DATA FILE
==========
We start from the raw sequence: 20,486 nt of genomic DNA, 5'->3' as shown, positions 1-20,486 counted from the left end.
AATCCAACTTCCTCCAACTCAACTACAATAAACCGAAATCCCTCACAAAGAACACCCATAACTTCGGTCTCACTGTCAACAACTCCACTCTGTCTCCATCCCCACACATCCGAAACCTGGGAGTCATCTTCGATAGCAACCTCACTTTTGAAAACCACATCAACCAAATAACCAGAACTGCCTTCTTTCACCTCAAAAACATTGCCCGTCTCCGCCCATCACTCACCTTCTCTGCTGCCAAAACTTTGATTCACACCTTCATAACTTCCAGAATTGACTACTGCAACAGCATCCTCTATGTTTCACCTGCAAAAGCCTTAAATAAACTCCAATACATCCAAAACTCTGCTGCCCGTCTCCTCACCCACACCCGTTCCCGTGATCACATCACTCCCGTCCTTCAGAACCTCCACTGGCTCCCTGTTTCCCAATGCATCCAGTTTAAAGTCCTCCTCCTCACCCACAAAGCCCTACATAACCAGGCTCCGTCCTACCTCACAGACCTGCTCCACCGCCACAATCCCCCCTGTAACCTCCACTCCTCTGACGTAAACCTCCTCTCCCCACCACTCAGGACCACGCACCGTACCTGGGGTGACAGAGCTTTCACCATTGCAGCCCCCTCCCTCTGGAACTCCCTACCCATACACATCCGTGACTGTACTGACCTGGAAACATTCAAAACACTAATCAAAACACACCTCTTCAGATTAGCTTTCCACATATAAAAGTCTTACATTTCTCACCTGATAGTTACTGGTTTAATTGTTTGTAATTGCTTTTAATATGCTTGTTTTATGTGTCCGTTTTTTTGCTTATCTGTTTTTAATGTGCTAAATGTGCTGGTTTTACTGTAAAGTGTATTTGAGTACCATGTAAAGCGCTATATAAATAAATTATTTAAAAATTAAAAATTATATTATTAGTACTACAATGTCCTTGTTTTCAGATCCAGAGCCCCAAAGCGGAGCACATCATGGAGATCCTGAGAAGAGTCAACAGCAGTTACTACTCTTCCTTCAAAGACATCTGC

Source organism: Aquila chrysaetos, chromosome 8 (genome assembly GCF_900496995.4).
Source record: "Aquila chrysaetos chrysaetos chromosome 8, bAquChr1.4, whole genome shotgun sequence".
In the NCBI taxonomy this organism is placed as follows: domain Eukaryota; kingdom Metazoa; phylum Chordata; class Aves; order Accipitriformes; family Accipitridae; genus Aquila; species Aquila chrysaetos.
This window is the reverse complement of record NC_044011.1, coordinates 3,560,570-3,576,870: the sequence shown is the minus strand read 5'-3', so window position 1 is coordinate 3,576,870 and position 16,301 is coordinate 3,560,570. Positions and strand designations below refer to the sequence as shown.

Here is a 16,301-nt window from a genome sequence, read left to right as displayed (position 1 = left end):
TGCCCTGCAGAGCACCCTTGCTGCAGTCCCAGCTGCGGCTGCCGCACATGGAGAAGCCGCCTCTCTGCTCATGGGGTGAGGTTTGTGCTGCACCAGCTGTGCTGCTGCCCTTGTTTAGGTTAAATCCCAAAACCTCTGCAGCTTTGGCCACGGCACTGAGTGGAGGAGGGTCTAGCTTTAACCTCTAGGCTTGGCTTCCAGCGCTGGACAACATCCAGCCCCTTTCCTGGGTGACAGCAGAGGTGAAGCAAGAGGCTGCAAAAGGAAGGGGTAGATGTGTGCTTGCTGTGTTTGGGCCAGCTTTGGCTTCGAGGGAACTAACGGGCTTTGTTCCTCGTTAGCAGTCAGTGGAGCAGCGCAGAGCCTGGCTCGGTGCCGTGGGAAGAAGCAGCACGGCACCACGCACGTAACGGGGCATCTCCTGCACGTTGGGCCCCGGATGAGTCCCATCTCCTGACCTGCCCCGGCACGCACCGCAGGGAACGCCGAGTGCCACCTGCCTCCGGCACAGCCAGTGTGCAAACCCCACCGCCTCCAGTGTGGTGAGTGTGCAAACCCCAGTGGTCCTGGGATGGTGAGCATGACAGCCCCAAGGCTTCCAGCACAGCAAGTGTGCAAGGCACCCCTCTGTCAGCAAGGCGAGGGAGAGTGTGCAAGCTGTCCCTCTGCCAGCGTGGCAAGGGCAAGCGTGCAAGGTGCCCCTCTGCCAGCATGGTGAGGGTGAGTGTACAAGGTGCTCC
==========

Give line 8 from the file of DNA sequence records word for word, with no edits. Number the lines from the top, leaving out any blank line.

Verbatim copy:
TGCCCTGCAGAGCACCCTTGCTGCAGTCCCAGCTGCGGCTGCCGCACATGGAGAAGCCGCCTCTCTGCTCATGGGGTGAGGTTTGTGCTGCACCAGCTGTGCTGCTGCCCTTGTTTAGGTTAAATCCCAAAACCTCTGCAGCTTTGGCCACGGCACTGAGTGGAGGAGGGTCTAGCTTTAACCTCTAGGCTTGGCTTCCAGCGCTGGACAACATCCAGCCCCTTTCCTGGGTGACAGCAGAGGTGAAGCAAGAGGCTGCAAAAGGAAGGGGTAGATGTGTGCTTGCTGTGTTTGGGCCAGCTTTGGCTTCGAGGGAACTAACGGGCTTTGTTCCTCGTTAGCAGTCAGTGGAGCAGCGCAGAGCCTGGCTCGGTGCCGTGGGAAGAAGCAGCACGGCACCACGCACGTAACGGGGCATCTCCTGCACGTTGGGCCCCGGATGAGTCCCATCTCCTGACCTGCCCCGGCACGCACCGCAGGGAACGCCGAGTGCCACCTGCCTCCGGCACAGCCAGTGTGCAAACCCCACCGCCTCCAGTGTGGTGAGTGTGCAAACCCCAGTGGTCCTGGGATGGTGAGCATGACAGCCCCAAGGCTTCCAGCACAGCAAGTGTGCAAGGCACCCCTCTGTCAGCAAGGCGAGGGAGAGTGTGCAAGCTGTCCCTCTGCCAGCGTGGCAAGGGCAAGCGTGCAAGGTGCCCCTCTGCCAGCATGGTGAGGGTGAGTGTACAAGGTGCTCC